I recommend anyone who’s interested to watch the film Alone 2 where you can see the Jupiter basement, the mysterious cabinet and spectrometer analysis of its contents.
Judging by the number of comments and e-mails I’ve received, the undisputed hit of the last journey to the zone were the pictures of Pripyat at sunrise. Particularly pictures taken from the roof in the centre of Pripyat with the emblem of Ukraine and the power plant in the background, which a certain fan of the zone wanted in 2 metre format as the main feature of his living room. This type of picture is quite hard to take because it’s necessary to get additional permission to stay in zone I at night and the ban on going onto the roofs of buildings is more often and more meticulously followed. But the uniqueness and fleeting nature of this place and the moment led me back again. This time with a camera.
Where in the zone can you still watch the sunrise? From the top of DUGA of course! You just have to remember to get up early enough to climb to the top before the sun rises.
I also wanted to film and photograph the power plant with the background of the sunrise up close. To establish the best place to take such pictures, I used the website suncalc.net which lets you determine the position of the sun at a specific time and place. Unfortunately, the sun’s position at this time of the year made it impossible to get these pictures at sunrise, but it turned out to be possible at sunset. From the roof of the unfinished block 5.
Probably every visitor to the Chernobyl zone has dreamt about someday discovering an untouched house or flat. One that by some miracle avoided the attention of thieves and curious tourists. Shut by the inhabitants leaving it, full of scattered items from a bygone era. This is my dream, too, and it finally came true. That was the greatest discovery of this trip.
Every time I visit the zone, I try to dedicate 1-2 days to visiting completely new places. I often get several dozen kilometres into the depths of the zone. Most often without much success as the majority of houses are collapsed, ruined or empty. Sometimes I find some pictures, furniture or a newspaper or calendar that reveals when the house was abandoned. That’s why I try to find public buildings like schools, kindergartens, clubs, where you can find interesting things more often. Books, notebooks, albums, postcards, photos, musical instruments – objects that have been preserved to this day because they’re not valuable to thieves. During the last visit I was lucky enough to find two well-preserved schools. Often information on the internet about what villages can be visited usually helps me in these discoveries. Sometimes information about the size of the village itself, the number of former inhabitants or distance from other places can very likely determine whether you can find a school or other interesting building there. Sometimes former inhabitants of these villages help me to precisely locate them. Satellite maps of the zone are also really useful.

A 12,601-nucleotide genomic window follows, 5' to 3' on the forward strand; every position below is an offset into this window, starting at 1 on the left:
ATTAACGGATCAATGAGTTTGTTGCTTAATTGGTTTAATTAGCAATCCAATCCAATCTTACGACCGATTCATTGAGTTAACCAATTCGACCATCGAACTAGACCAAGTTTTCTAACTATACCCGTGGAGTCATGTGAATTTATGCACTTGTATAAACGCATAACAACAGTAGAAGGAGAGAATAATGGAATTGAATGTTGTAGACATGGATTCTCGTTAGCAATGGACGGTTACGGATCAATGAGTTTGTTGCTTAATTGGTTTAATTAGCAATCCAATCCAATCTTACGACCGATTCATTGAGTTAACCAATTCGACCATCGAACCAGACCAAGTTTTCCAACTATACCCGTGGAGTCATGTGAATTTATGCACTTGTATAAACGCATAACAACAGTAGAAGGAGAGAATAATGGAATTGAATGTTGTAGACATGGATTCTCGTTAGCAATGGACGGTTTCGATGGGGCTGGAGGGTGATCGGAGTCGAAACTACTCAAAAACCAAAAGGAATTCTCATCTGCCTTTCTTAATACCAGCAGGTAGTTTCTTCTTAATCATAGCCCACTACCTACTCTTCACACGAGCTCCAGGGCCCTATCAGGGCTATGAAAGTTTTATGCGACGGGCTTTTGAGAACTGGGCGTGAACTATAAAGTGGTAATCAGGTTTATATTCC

When preparing for this journey I also did the appropriate research, and then designated several promising places. One turned out to be a hit – a small village several dozen kilometres from Chernobyl. My attention was drawn to the wooden houses at the very edge of it. Several houses were closed with padlocks or metal bars. I went around one of the houses looking for another entrance or broken window that someone else had gone through already. I didn’t find anything of the sort. I couldn’t believe that there was an untouched house. The village is completely abandoned, so it’s not possible that a re-settler was still living here. But I don’t have the heart to force the door open and find out.
Luckily the doors to several other houses weren’t closed with any key or padlock. Sometimes the door is just protected by a latch or piece of needle stuck around the lock.
I take a look in these houses.
For someone used to empty, pillaged and ruined places, interiors full of various objects make an amazing impression. Scattered pillows, blankets, tapestries, photos, plates and other everyday items. The inhabitants must have left their homes in a hurry, but this rush definitely wasn’t connected with the evacuation of inhabitants because of the disaster. Judging by the dates on the newspapers and calendars, these are the houses of former re-settlers: forcibly removed inhabitants who, against the decision of the authorities, returned to their homes and lived there for several years or sometimes over a decade after the disaster.
In this time some of them were looked after by their children or grandchildren who lived outside the closed zone. They brought them stocks of food and medicine, chopped trees for fuel and sometimes they finally took the family member who was ailing and unable to live independently to live with them. The ones who weren’t so lucky were dependant on dwindling state aid or disinterested help of zone workers.
The personal mementos found in abandoned homes, especially photos and personal notes, show that their inhabitants probably died lonely. Without family or friends who would surely have taken all family mementos after their death. But left in place, they give us, the people returning here now, an image of what these houses that were abandoned almost 30 years ago, whose interiors are now completely looted and destroyed, once looked like.
I definitely have to come back here again.